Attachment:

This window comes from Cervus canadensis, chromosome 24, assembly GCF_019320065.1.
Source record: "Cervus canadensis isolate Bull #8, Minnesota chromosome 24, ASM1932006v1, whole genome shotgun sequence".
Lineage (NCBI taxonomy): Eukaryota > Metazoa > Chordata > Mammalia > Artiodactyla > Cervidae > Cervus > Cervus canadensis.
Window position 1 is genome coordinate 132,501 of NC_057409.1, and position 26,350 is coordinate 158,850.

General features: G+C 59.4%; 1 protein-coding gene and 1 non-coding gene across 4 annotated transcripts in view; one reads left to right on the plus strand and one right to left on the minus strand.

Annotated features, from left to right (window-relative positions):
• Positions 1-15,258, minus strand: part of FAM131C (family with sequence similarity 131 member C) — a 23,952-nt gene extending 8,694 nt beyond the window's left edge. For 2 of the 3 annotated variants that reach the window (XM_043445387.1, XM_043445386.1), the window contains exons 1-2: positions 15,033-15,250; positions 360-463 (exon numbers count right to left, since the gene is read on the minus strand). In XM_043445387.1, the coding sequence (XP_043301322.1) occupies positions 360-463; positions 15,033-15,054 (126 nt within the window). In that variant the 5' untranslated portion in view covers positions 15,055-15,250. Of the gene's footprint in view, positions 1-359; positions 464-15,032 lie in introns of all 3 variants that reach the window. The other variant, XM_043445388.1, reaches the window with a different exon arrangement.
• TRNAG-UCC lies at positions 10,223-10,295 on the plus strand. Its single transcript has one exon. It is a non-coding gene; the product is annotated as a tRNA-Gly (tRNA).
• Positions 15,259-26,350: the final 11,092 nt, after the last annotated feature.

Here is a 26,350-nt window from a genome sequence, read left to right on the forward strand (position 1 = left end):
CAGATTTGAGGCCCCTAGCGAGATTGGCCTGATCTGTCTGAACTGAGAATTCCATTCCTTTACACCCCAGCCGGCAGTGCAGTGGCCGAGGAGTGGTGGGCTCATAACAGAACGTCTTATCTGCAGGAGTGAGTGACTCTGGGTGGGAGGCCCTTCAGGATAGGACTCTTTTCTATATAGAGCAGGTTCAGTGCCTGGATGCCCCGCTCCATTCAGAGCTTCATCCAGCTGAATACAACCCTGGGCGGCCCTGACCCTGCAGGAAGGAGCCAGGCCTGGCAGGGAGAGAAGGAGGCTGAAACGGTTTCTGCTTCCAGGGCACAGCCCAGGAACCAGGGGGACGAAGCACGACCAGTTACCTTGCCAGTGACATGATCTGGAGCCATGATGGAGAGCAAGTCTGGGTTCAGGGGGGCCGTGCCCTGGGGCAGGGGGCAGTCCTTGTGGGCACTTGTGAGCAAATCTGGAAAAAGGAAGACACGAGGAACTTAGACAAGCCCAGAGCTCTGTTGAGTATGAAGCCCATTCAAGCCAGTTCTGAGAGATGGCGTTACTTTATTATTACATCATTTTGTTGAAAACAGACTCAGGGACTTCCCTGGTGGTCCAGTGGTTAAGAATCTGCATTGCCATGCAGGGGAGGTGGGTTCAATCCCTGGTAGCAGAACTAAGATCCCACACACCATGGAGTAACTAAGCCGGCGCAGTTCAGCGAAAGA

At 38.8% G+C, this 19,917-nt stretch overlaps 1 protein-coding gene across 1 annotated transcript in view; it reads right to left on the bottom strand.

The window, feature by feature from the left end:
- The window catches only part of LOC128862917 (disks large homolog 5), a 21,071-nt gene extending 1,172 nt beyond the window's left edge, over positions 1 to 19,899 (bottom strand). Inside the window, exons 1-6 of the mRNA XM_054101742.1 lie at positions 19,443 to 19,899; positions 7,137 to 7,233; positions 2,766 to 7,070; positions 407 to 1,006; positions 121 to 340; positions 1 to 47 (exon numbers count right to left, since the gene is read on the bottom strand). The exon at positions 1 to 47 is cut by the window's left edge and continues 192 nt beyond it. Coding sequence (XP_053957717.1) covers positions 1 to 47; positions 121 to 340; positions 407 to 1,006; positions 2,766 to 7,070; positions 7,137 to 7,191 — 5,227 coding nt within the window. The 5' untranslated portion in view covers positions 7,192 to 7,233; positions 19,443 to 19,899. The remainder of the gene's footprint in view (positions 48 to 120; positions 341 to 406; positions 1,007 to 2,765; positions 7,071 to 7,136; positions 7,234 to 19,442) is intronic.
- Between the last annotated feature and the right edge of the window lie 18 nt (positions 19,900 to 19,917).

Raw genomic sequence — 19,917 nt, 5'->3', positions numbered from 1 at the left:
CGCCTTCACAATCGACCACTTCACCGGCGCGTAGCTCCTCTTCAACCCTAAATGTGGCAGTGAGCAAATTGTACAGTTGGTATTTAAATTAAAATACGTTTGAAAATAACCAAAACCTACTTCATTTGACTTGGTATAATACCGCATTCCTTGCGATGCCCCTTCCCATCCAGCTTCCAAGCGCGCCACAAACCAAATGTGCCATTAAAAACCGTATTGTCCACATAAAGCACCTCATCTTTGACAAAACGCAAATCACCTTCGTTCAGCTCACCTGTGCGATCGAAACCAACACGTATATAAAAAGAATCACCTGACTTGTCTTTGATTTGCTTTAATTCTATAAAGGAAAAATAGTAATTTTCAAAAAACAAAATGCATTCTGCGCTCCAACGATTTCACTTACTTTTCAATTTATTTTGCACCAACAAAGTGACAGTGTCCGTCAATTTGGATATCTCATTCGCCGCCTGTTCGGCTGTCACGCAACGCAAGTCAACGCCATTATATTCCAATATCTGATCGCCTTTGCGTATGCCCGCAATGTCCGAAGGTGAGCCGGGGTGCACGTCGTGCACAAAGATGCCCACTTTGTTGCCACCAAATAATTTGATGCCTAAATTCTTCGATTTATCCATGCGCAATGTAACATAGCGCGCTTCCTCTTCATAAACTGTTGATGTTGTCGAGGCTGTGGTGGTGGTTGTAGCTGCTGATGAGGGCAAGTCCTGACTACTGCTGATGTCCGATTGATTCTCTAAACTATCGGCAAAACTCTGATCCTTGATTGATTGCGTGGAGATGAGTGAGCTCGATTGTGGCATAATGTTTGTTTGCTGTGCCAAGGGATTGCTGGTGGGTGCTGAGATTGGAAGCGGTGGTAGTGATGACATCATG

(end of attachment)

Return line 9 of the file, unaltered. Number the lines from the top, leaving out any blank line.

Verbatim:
• Positions 15,259-26,350: the final 11,092 nt, after the last annotated feature.